IGF 2023 WS #520 Disinformation and Political Advertising


Cybersecurity, Cybercrime & Online Safety

Organizer 1: Giovanni De Gregorio, 🔒Católica Global School of Law
Organizer 2: Paige Morrow, UN Special Rapporteur on Freedom of Expression

Speaker 1: Vladimir Misev, Intergovernmental Organization, Eastern European Group
Speaker 2: Caio Machado, Civil Society, Latin American and Caribbean Group (GRULAC)
Speaker 3: Catalina Goanta, Civil Society, Eastern European Group
Speaker 4: Giovanni De Gregorio, Civil Society, Western European and Others Group (WEOG)


Paige Morrow, Intergovernmental Organization, Intergovernmental Organization

Online Moderator

Paige Morrow, Intergovernmental Organization, Intergovernmental Organization


Paige Morrow, Intergovernmental Organization, Intergovernmental Organization


Round Table - 90 Min

Policy Question(s)

What responsibilities come from the use of political advertising in times of elections?
What are examples of best/better practices of laws, policies or methodologies that are being used to combat disinformation and the challenges raised by political advertising?
Is the current regulatory framework for online campaigning adequate for the challenges we expect to see in the 2024 elections in the EU, USA and Global South (e.g. Indonesia)?

What will participants gain from attending this session? This panel proposal aims to explore the complex relationship between political advertising and disinformation, delving into the impact on public perception, democratic processes, and the role of various stakeholders in addressing this issue. By analyzing case studies, sharing research insights, and discussing potential policy solutions, this panel seeks to shed light on the interplay between political advertising and disinformation and propose effective strategies to mitigate its negative consequences. The goal of this panel is to identify viable solutions to the challenges posed by political advertising in the contemporary digital landscape.


Online disinformation poses a threat to civic discourse and electoral processes, especially when political messages are targeted at specific audiences, or when disinformation mixes with user generated content and is possibly amplified by platforms’ recommender systems. In particular, political advertising is increasingly shaping public opinion and influencing electoral outcomes. Even if political advertising is a well-known model in political marketing and propaganda, its significance has been amplified by the massive spread of false information online and, especially disinformation on social media, which has been aggravated by foreign interferences. The recent case of “disinformation for hire” has underlined the use of covert strategies for disseminating false content, and, more generally, the role of political influencers in addressing topics of public interest.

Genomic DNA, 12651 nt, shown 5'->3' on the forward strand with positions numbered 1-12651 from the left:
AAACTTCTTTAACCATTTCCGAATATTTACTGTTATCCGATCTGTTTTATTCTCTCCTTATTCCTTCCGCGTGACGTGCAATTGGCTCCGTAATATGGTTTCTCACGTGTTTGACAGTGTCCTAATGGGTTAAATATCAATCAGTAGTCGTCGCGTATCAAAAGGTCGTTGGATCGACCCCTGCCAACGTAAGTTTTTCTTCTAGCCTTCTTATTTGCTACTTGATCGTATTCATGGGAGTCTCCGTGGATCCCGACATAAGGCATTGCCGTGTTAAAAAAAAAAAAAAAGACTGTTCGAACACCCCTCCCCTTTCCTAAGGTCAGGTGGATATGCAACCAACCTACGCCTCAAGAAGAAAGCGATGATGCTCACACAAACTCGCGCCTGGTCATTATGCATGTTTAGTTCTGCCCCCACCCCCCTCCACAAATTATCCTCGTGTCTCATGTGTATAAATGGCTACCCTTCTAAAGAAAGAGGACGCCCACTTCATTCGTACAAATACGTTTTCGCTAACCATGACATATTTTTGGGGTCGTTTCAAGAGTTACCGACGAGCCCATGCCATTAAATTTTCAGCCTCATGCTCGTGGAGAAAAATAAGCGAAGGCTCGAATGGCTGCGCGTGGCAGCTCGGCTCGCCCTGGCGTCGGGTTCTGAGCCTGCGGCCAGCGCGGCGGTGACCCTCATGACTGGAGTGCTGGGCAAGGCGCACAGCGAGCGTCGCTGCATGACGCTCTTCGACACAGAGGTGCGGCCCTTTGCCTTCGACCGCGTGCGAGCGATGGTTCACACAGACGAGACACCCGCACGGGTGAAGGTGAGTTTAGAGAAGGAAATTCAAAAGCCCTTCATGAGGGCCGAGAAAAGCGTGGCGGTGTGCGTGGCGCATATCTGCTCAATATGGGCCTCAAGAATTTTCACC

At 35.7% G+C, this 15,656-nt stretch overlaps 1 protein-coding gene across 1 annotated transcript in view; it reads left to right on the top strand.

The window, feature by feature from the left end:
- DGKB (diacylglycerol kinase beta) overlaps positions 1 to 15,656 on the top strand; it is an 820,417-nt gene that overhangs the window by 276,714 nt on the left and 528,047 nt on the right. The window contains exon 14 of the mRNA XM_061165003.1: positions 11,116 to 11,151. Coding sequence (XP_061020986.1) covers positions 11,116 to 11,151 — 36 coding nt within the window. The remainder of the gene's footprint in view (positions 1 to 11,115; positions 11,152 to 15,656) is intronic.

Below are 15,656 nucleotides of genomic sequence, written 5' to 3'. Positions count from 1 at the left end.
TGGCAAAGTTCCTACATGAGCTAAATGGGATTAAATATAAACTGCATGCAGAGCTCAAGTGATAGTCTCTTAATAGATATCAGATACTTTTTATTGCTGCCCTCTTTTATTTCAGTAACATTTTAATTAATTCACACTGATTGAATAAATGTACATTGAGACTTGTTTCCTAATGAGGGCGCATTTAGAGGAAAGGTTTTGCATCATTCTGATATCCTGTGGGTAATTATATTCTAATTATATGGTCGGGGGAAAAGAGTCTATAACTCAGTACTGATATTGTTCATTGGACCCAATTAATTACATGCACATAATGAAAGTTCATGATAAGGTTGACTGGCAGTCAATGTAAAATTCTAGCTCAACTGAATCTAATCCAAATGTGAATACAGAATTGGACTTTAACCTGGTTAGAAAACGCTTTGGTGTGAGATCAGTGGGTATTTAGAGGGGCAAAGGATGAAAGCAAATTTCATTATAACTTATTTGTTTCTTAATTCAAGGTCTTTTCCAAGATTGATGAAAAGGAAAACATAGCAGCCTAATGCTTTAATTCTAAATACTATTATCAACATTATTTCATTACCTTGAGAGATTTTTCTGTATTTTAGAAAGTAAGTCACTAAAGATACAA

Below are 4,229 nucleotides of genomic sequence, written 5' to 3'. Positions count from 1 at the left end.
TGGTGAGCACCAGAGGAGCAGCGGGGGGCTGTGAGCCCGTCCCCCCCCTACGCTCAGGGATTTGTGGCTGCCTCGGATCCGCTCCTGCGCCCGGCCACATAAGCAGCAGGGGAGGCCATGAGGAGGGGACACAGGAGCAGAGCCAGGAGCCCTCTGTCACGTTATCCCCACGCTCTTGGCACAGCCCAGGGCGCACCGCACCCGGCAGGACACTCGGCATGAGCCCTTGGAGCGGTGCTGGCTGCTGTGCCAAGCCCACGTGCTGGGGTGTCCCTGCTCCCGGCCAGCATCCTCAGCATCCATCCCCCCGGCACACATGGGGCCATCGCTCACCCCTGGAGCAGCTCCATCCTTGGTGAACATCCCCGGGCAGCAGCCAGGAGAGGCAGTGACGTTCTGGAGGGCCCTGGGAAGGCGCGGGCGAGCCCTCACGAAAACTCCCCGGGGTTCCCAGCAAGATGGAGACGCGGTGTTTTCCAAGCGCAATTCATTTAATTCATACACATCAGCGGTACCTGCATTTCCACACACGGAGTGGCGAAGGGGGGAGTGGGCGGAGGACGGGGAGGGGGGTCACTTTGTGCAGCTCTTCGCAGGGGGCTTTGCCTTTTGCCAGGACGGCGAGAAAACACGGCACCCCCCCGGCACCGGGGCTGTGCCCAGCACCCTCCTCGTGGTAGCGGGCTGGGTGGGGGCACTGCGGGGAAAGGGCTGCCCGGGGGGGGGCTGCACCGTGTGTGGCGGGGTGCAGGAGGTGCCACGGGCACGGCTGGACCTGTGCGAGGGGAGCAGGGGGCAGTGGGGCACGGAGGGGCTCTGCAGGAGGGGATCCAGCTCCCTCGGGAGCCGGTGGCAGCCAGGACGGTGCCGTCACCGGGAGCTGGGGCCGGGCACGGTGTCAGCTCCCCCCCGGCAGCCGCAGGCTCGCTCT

A number of measures have been adopted to address online disinformation in political advertising, including campaign rules that limit micro-targeting, which primarily have been adopted in the European policy framework such as the proposal on political advertising. In addition, measures to address the consequences of political advertising have led to adopting codes of conduct for political candidates, restrictions applied by platforms (either voluntarily or pursuant to national law), co-regulatory measures such as the European Strengthened Code of Practice.

Expected Outcomes

Enhanced understanding of the challenges and implications of disinformation and political advertising on democracy, public opinion, and electoral processes.
Identification of common ground and potential areas of collaboration among policymakers, researchers, media, and advertising industry representatives.
Exploration of effective policy frameworks that balance freedom of expression, transparency, and accountability in political advertising.
Increased awareness of self-regulatory initiatives and ethical considerations in disinformation and political advertising.

Hybrid Format: To enhance interaction, we will implement features such as live chat and Q&A functionalities within the video conferencing platform. This will enable online attendees to actively engage with speakers and ask questions in real-time, while onsite participants can also participate in the discussion. Moreover, we will encourage speakers to periodically address questions from both onsite and online participants to maintain inclusivity and ensure everyone's voices are heard.

To further increase participation and interaction, we may utilize complementary online tools/platforms such as polling tools, interactive whiteboards, or collaborative document sharing platforms. These tools can be used to gather opinions, brainstorm ideas, and foster collaboration among both onsite and online participants, creating a dynamic and engaging session for everyone involved.